HMS Valiant (1914)

HMS Valiant was a Queen Elizabeth-class battleship built for the Royal Navy during the early 1910s. She participated in the Battle of Jutland during the First World War as part of the Grand Fleet. Other than that battle, and the inconclusive Action of 19 August, her service during the war generally consisted of routine patrols and training in the North Sea. She saw further action during the Second World War in the Mediterranean and Far East.

HMS Valiant between 1930 and 1937
United Kingdom
Name: Valiant
Ordered: 1912
Builder: Fairfields
Cost: £2,537,037
Laid down: 31 January 1913
Launched: 4 November 1914
Commissioned: 19 February 1916
In service: 1916
Out of service: 1948
Identification: Pennant number: 02
Fate: 19 March 1948 sold for scrap
Status: Scrapped
General characteristics (as built)
Class and type: Queen Elizabeth-class battleship
  • 32,590 long tons (33,110 t)
  • 33,260 long tons (33,790 t) (Deep load)
Length: 643 ft 9 in (196.2 m)
Beam: 90 ft 7 in (27.6 m)
Draught: 33 ft (10.1 m)
Installed power:
Speed: 24 knots (44 km/h; 28 mph)
Range: 5,000 nmi (9,260 km; 5,750 mi) at 12 knots (22 km/h; 14 mph)
  • 919 (1915)
  • 1,218 (1919)
General characteristics (1937–1939 refit)
Displacement: 32,468 tons (load displacement)
Speed: 23 knots (42.6 km/h)
Sensors and
processing systems:
Aircraft carried: 2 (capacity)

Design and description

The Queen Elizabeth-class ships were designed to form a fast squadron for the fleet that was intended to operate against the leading ships of the opposing battleline. This required maximum offensive power and a speed several knots faster than any other battleship to allow them to defeat any type of ship.[1][2]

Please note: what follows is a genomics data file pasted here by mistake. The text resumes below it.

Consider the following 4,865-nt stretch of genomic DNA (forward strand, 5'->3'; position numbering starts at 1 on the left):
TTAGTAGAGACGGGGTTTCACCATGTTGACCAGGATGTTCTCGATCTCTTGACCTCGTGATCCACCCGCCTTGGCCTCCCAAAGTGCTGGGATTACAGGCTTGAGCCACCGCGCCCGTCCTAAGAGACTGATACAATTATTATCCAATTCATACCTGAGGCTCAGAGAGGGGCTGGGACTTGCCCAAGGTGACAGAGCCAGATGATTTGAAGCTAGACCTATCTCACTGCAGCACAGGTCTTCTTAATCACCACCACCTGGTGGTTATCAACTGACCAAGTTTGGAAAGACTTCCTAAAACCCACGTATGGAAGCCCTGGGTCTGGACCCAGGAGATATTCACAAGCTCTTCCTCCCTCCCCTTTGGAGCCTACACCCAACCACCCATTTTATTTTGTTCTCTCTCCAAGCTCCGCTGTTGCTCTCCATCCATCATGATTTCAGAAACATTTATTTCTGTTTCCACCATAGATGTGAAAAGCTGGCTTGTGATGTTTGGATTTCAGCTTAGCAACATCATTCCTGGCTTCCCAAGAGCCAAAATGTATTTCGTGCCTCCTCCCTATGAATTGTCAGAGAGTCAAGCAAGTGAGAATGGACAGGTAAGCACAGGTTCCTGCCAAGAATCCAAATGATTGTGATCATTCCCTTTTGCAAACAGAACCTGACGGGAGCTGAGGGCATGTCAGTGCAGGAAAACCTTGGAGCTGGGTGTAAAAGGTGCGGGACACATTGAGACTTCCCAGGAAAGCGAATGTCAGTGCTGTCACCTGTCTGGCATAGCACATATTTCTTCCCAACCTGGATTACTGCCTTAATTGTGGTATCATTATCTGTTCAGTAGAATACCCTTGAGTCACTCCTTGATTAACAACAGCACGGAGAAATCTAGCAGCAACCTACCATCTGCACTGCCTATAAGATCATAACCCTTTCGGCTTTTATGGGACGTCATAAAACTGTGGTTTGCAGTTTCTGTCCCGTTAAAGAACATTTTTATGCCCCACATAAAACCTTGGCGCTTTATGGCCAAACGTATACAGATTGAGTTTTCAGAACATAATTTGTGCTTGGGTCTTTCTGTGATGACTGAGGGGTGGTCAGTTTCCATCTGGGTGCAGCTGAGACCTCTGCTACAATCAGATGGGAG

Valiant had a length overall of 643 feet 9 inches (196.2 m), a beam of 90 feet 7 inches (27.6 m) and a deep draught of 33 feet (10.1 m). She had a normal displacement of 32,590 long tons (33,110 t) and displaced 33,260 long tons (33,794 t) at deep load. She was powered by two sets of Brown-Curtis steam turbines, each driving two shafts, using steam from 24 Yarrow boilers. The turbines were rated at 75,000 shp (56,000 kW) and intended to reach a maximum speed of 24 knots (44.4 km/h; 27.6 mph). Valiant had a range of 5,000 nautical miles (9,260 km; 5,754 mi) at a cruising speed of 12 knots (22.2 km/h; 13.8 mph). Her crew numbered 919 officers and ratings in 1916 and 1,218 in 1919.[3]